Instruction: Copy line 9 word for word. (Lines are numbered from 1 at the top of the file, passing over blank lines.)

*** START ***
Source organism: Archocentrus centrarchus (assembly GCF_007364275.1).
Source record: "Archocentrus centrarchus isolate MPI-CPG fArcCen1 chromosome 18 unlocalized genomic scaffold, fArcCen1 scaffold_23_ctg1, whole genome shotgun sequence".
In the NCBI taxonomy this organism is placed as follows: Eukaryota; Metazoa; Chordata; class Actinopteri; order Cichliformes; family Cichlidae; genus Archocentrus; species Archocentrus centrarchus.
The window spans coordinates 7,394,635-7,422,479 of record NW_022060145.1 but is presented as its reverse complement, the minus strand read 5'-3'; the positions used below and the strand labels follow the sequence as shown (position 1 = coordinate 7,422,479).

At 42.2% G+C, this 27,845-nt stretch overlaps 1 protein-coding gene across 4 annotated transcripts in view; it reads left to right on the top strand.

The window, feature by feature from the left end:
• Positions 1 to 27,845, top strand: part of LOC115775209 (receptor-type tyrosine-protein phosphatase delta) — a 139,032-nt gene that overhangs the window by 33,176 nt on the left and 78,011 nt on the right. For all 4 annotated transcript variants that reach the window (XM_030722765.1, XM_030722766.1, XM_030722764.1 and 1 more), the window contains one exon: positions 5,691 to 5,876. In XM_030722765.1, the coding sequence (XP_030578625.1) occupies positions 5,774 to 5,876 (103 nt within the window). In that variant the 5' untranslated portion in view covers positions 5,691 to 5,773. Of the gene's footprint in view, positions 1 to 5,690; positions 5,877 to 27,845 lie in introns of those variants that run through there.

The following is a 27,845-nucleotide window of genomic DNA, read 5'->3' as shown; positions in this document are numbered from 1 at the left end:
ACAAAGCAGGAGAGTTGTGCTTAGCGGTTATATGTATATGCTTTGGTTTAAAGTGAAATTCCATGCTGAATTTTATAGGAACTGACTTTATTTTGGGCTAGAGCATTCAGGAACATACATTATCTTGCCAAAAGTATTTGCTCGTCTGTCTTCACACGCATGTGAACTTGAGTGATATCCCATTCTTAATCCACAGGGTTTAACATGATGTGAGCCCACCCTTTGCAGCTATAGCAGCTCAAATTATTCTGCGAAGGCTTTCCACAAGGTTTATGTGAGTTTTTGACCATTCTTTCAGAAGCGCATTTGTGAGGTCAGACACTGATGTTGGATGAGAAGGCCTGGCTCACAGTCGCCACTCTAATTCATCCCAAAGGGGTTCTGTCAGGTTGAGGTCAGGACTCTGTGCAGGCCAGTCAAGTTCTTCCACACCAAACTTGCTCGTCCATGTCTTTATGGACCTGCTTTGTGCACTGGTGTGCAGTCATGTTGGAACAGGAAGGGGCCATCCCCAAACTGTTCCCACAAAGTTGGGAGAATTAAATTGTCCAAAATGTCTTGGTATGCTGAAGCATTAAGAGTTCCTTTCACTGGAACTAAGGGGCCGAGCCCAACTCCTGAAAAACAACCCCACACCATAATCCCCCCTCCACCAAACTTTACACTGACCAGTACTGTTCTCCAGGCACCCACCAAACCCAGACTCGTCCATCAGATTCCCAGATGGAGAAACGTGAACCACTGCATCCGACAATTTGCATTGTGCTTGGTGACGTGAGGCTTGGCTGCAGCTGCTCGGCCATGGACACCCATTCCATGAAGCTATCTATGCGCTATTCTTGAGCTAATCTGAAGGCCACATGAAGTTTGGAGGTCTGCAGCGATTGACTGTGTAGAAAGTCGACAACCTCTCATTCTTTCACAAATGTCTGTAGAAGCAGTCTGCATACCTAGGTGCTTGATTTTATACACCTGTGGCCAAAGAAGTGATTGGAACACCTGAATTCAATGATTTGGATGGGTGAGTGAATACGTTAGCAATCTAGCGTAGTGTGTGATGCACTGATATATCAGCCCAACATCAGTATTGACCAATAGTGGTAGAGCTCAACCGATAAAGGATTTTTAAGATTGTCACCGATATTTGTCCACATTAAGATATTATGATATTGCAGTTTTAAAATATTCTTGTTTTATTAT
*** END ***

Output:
ACAAAGCAGGAGAGTTGTGCTTAGCGGTTATATGTATATGCTTTGGTTTAAAGTGAAATTCCATGCTGAATTTTATAGGAACTGACTTTATTTTGGGCTAGAGCATTCAGGAACATACATTATCTTGCCAAAAGTATTTGCTCGTCTGTCTTCACACGCATGTGAACTTGAGTGATATCCCATTCTTAATCCACAGGGTTTAACATGATGTGAGCCCACCCTTTGCAGCTATAGCAGCTCAAATTATTCTGCGAAGGCTTTCCACAAGGTTTATGTGAGTTTTTGACCATTCTTTCAGAAGCGCATTTGTGAGGTCAGACACTGATGTTGGATGAGAAGGCCTGGCTCACAGTCGCCACTCTAATTCATCCCAAAGGGGTTCTGTCAGGTTGAGGTCAGGACTCTGTGCAGGCCAGTCAAGTTCTTCCACACCAAACTTGCTCGTCCATGTCTTTATGGACCTGCTTTGTGCACTGGTGTGCAGTCATGTTGGAACAGGAAGGGGCCATCCCCAAACTGTTCCCACAAAGTTGGGAGAATTAAATTGTCCAAAATGTCTTGGTATGCTGAAGCATTAAGAGTTCCTTTCACTGGAACTAAGGGGCCGAGCCCAACTCCTGAAAAACAACCCCACACCATAATCCCCCCTCCACCAAACTTTACACTGACCAGTACTGTTCTCCAGGCACCCACCAAACCCAGACTCGTCCATCAGATTCCCAGATGGAGAAACGTGAACCACTGCATCCGACAATTTGCATTGTGCTTGGTGACGTGAGGCTTGGCTGCAGCTGCTCGGCCATGGACACCCATTCCATGAAGCTATCTATGCGCTATTCTTGAGCTAATCTGAAGGCCACATGAAGTTTGGAGGTCTGCAGCGATTGACTGTGTAGAAAGTCGACAACCTCTCATTCTTTCACAAATGTCTGTAGAAGCAGTCTGCATACCTAGGTGCTTGATTTTATACACCTGTGGCCAAAGAAGTGATTGGAACACCTGAATTCAATGATTTGGATGGGTGAGTGAATACGTTAGCAATCTAGCGTAGTGTGTGATGCACTGATATATCAGCCCAACATCAGTATTGACCAATAGTGGTAGAGCTCAACCGATAAAGGATTTTTAAGATTGTCACCGATATTTGTCCACATTAAGATATTATGATATTGCAGTTTTAAAATATTCTTGTTTTATTAT